Khamis, 20 November 2008

General references

General references

* Ainsworth-Vaughn, N. (1995). Claiming power in the medical encounter: The whirlpool discourse. Qualitative Health Research, 5(3), 270-291.
* Clark, J. A., & Mishler, E.G. (1992). Attending to patients' stories: reframing the clinical task. Sociology of Health & Illness, 14(3), 344-371.
* Lane, V. & Lawler, J. (1997). Pap smear brochures, misogyny and language: a discourse analysis and feminist critique. Nursing Inquiry, 4(4), 262-267.
* Lupton, D. (1992). Discourse analysis: a new methodology for understanding the ideologies of health and illness. Australian Journal of Public Health, 16(2), 145-149.
* Murray, Michael, (1997) Narrative health psychology, Massey University, Palmerston North, Dept. of Psychology. Visiting scholar series; no. 7.
* Nessa, J., & Malterud, K. (1990). Discourse analysis in general practice: A sociolinguistic approach. Family Practice, 7(2), 77-83.
* Potter, J. and Wetherell, M. (1987). Discourse and social psychology: Beyond attitudes and behaviour. London: Sage.
* Potter, J. & Wetherall, M. (1994) Analyzing discourse. In A. Bryman, & R. Burgess (eds). Analyzing qualitative data (47- 68). London: Routledge. (Extended example of an analysis of a UK TV programme about fund-raising for cancer).
* Waitzkin, H. (1990). On studying the discourse of medical encounters. Medical Care, 28(6), 473-488.
* Wetherell, M. (1999). Discourse analysis. In C. Davidson, & Tolich, M. (Ed.), Social science research in New Zealand: Many paths to understanding (pp. 265- 276). Auckland: Longman.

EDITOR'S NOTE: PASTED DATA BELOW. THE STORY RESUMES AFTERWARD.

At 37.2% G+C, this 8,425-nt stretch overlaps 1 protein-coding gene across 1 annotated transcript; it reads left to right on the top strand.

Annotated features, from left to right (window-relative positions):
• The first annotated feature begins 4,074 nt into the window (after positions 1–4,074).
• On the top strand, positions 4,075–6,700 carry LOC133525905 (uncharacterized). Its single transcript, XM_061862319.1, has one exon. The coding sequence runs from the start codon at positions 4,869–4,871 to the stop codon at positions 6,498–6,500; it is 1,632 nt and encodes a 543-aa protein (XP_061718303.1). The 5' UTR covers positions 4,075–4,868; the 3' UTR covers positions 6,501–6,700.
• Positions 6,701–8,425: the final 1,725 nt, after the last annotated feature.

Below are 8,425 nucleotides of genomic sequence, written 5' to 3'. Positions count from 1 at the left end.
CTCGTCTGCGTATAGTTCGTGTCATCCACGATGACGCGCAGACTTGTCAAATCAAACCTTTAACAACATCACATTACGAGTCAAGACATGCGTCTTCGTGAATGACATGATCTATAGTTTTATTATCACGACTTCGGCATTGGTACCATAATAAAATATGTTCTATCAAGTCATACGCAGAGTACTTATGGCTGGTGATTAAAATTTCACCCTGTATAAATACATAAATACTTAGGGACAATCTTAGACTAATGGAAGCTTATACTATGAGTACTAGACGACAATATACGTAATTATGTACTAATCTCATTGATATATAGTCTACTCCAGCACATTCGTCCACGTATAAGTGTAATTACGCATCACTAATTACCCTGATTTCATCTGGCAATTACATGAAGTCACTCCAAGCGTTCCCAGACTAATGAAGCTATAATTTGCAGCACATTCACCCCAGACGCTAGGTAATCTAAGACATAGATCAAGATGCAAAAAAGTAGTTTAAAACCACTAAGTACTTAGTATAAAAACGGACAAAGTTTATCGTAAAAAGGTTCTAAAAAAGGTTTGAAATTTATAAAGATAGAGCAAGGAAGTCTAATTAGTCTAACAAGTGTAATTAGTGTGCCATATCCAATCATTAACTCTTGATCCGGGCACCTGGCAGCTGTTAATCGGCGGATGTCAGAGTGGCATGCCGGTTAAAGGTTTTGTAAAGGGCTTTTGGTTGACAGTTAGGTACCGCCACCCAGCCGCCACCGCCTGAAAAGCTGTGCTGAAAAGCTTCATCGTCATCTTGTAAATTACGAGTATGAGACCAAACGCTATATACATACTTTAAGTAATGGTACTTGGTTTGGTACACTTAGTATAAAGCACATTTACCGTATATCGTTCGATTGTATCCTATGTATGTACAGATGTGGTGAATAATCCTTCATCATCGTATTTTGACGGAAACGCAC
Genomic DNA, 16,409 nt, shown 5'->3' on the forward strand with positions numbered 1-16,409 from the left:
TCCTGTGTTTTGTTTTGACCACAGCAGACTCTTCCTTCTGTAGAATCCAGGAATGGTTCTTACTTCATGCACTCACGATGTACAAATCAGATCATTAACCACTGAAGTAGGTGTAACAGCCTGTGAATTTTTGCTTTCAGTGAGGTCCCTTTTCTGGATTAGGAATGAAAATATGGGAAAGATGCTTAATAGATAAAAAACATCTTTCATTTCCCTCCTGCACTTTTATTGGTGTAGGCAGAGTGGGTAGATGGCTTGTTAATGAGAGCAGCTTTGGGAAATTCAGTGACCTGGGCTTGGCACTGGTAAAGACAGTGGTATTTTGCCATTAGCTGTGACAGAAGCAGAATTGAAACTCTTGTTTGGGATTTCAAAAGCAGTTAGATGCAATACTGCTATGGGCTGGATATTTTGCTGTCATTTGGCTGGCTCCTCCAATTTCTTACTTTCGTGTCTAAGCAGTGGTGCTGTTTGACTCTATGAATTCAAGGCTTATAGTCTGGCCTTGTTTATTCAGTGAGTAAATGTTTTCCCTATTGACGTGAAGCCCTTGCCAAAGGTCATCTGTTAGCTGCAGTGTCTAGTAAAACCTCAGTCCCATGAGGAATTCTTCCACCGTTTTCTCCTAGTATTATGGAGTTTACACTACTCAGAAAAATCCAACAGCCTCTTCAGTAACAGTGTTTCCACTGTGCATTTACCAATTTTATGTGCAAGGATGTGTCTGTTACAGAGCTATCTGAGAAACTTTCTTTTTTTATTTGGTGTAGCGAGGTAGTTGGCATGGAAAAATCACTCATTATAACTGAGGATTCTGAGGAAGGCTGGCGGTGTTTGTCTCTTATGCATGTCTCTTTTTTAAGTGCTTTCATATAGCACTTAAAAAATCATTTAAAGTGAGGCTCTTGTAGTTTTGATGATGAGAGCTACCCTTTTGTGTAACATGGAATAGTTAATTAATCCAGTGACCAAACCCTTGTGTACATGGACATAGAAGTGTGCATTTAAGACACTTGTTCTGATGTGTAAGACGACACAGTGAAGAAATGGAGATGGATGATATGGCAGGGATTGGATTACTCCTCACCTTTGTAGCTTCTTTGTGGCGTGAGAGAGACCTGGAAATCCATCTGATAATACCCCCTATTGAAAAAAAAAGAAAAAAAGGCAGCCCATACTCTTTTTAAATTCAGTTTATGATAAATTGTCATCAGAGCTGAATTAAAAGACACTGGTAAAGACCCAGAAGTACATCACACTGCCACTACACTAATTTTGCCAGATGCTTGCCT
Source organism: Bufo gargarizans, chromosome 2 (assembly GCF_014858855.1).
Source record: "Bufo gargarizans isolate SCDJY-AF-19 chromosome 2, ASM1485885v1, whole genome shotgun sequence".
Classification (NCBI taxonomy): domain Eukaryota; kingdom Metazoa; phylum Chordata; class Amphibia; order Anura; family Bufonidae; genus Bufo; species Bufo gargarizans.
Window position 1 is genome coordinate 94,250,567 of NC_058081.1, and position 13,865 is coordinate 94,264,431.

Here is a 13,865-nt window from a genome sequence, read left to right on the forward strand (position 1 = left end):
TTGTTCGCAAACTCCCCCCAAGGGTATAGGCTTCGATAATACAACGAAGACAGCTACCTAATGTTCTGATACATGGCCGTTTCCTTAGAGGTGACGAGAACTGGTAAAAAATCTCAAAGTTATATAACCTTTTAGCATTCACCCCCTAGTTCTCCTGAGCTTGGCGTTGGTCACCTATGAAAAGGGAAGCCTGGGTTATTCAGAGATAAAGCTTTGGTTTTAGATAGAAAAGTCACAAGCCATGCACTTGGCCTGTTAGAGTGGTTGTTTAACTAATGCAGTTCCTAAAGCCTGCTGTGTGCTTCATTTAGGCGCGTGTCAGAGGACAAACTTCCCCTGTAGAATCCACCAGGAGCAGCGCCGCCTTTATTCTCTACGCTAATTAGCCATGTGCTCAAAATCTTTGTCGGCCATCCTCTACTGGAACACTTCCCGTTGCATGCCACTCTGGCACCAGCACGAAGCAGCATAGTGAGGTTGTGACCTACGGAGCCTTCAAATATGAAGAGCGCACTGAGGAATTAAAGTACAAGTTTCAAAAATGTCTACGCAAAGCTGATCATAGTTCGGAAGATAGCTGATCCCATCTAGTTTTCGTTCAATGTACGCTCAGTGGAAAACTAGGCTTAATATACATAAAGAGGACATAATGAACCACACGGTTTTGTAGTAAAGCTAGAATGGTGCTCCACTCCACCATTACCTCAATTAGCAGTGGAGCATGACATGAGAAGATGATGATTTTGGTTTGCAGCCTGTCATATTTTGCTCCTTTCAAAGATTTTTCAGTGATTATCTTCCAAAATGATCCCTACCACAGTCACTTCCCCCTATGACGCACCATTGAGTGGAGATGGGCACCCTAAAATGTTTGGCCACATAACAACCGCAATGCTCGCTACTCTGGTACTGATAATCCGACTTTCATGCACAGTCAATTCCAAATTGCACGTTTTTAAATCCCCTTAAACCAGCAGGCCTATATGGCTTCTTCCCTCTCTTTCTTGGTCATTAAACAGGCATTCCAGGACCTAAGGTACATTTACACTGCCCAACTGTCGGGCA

* Wetherell, M. (1998). Positioning and interpretative repertoires: conversation analysis and post-structuralism in dialogue. Discourse & Society, 9, 387-412.

NZ theses and dissertations

* Bähr, Giselle Lisabeth. (1997) A discourse analysis of madness in the context of deinstitutionalisation. Thesis for MSc. in Psychology at Victoria University of Wellington
* Danks, Josephine Helen. (1995), Mental disorders and community care: A discourse analysis, Thesis for MA in Psychology at Massey University.
* Hubbard, Andrew, (1999), Discourses of community in New Zealand health policy :Dissertation for BA Honours. University of Otago, Dunedin.
* Michel, Jennie. (2000), Physically restraining the confused elderly: A Foucauldian discourse analysis. Thesis for Masters in Health Science (Nursing) at Auckland University of Technology.

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Journal articles

* Avdi E. Griffin C., & Brough S. (2000). Parents' constructions of professional knowledge, expertise and authority during assessment and diagnosis of their child for an autistic spectrum disorder, British Journal of Medical Psychology. 73(Part 3):327-338.

Abstract: This paper presents a discourse analysis of parents' talk about the knowledge, expertise and authority of professionals, during assessment and diagnosis of their child for an autistic spectrum disorder at a Child Development Centre. Focusing on the positional level of analysis, it was suggested chat parents' constructions of professional expertise and authority were inherently ambivalent and at rimes contradictory. It was further argued that this ambivalence is also reflected in an ideological dilemma between equality and expertise, regarding the role and positioning of 'human relations experts'. Discourse analysis was found to be a particularly useful tool in investigating aspects of the parents' calk relating to authority, knowledge and expertise. It is suggested that acknowledging this ambivalence and scrutinizing one's assumptions and practice, rather than denying the authoritarian aspects of health care, would provide the basis for more ethical and respectful clinical practice.